It takes more time for the data to be transmitted back to the user, so showing fare balances at fare gates and bus readers would slow down the flow of commuters on public transport.
On Feb 5, it was announced that there were plans to make SimplyGo work for motoring payments down the road, on top of its current uses for public transport and retail.
According to Mr Kam, Octopus’ mobile-based system still uses NFC technology where ticketing is processed at fare gates and card readers.
But it also offers the option to enable Octopus-linked Mastercard or Union Pay prepaid cards that use account-based rules. These let users receive push notifications of each transaction and their account balances on their mobile devices.
“At the end of the day, our biggest competitor is cash,” Mr Kam said. “The option of bank cards gives customers more choice, which is better for some users like tourists even if they can’t see their fare balances immediately.”
But Octopus’ main technology comes with its limitations too. Experts note that the Sony FeliCa NFC technology that Octopus uses is considered old, having been developed in 1988.
“The Sony FeliCa standard… is not as commonly supported globally compared with the more universal NFC standards such as ISO/IEC 14443 used by many other mobile payment systems,” Mr Emil Chan, co-chair of the Hong Kong Digital Finance Association, told ST.
Octopus’ reliance on the 35-year-old technology has meant that “compatibility with mobile phones and other devices is limited to those that support the Sony FeliCa standard”, said Mr Chan, who is also chairman of the Hong Kong Smart City Consortium’s fintech committee.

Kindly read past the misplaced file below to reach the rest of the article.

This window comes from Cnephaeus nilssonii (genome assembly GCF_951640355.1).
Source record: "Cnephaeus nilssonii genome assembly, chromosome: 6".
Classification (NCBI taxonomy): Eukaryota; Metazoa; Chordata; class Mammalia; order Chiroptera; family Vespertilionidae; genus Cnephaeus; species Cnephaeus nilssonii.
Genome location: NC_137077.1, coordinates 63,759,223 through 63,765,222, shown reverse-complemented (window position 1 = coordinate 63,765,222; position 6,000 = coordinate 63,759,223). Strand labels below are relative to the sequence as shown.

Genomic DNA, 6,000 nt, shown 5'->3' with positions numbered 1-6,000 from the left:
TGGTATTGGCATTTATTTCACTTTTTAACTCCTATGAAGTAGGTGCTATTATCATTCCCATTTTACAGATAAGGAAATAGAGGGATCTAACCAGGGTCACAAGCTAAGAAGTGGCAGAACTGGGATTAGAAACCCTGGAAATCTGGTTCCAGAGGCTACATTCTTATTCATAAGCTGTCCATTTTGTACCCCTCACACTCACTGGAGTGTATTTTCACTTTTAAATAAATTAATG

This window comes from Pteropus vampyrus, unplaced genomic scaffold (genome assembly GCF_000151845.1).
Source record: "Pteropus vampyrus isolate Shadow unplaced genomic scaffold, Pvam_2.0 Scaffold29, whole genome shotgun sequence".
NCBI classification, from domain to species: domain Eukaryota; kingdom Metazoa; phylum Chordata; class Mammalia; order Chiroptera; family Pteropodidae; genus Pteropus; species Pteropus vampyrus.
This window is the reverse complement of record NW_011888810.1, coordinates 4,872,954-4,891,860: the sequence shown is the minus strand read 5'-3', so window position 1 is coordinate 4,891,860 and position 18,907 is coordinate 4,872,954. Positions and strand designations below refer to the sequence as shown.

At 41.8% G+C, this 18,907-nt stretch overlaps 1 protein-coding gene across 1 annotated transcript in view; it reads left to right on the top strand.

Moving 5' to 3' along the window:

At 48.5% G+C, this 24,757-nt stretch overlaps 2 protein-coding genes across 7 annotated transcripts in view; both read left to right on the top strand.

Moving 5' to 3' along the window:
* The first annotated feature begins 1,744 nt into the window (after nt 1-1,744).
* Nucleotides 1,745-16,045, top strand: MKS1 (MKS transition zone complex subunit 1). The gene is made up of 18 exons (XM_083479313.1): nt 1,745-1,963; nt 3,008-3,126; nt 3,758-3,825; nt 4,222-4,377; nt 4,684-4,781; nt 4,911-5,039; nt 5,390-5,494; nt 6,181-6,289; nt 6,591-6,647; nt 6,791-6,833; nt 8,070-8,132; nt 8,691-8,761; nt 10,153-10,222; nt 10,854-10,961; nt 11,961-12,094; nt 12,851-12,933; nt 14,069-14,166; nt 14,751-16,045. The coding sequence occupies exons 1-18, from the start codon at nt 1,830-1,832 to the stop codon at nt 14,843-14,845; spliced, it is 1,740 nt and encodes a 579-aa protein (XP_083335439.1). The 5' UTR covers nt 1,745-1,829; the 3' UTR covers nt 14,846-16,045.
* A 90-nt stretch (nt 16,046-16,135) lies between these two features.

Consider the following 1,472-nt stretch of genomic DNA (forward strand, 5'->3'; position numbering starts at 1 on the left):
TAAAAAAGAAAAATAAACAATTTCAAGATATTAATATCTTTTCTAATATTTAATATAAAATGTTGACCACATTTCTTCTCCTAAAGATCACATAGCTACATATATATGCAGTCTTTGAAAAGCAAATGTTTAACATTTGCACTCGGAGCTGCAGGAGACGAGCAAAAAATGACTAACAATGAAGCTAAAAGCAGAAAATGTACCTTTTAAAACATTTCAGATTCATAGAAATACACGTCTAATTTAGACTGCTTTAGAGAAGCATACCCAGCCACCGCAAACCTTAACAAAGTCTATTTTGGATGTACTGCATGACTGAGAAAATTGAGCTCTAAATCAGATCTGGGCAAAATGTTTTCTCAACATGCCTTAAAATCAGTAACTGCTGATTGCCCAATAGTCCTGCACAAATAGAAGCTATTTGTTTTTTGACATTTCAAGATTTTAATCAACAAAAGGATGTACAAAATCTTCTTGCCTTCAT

“Unlike transport cards issued by other cities such as Shenzhen and Guangzhou, the Octopus card cannot be virtualised and integrated in most mobile phones other than Apple, Samsung and Huawei devices… which can be a restriction for users who prefer using other smartphones,” he added.
Mr Kam, however, said it was Octopus’ customer-guided approach that led to its decision not to fix what was not broken and to instead expand its range of payment options for its consumers.
“The NFC tap-and-go contactless function is still Octopus’ core strength. Hong Kong people have shown that they prefer this over QR payments, especially for public transport, so we’ve done our part to give them what they want,” said Mr Kam, who has overseen Octopus’ implementation across Hong Kong since the 1990s.
A looming challenge for Octopus, Mr Chan said, was that its dominance in Hong Kong was increasingly being disrupted by super apps that offer a fuller buffet of services including e-payments, food delivery, messaging and social networking.
“The Octopus system faces competition from platforms such as Alipay and WeChat Pay, which have gained popularity in Hong Kong and can also be used across borders,” he said.
Hong Kong’s MTR train services started accepting QR code payments around 2020. AlipayHK has more than 3.3 million active users and WeChat Pay HK has over 5 million.
Octopus, meanwhile, says about 98 per cent of all Hong Kong residents aged 15 to 64 – more than 5 million people – possess an Octopus card.
“While Octopus in Hong Kong is highly versatile and widely used, it does not offer the diverse range of features and services typically associated with a super app, like WeChat in China, Grab in South-east Asia, and Gojek in Indonesia,” Mr Chan added.
Hong Kong’s Secretary for Transport and Logistics Lam Sai-hung suggested that Octopus’ success in the city over the years was not necessarily replicable given the fragmented market today.
“At the time (of Octopus’ launch in 1997), there were very limited electronic payment methods,” Mr Lam told ST.
“If we had to do the same today with all the current sorts of e-payments with their own markets, there would be more vested interests, and it would be much more difficult to unify them.”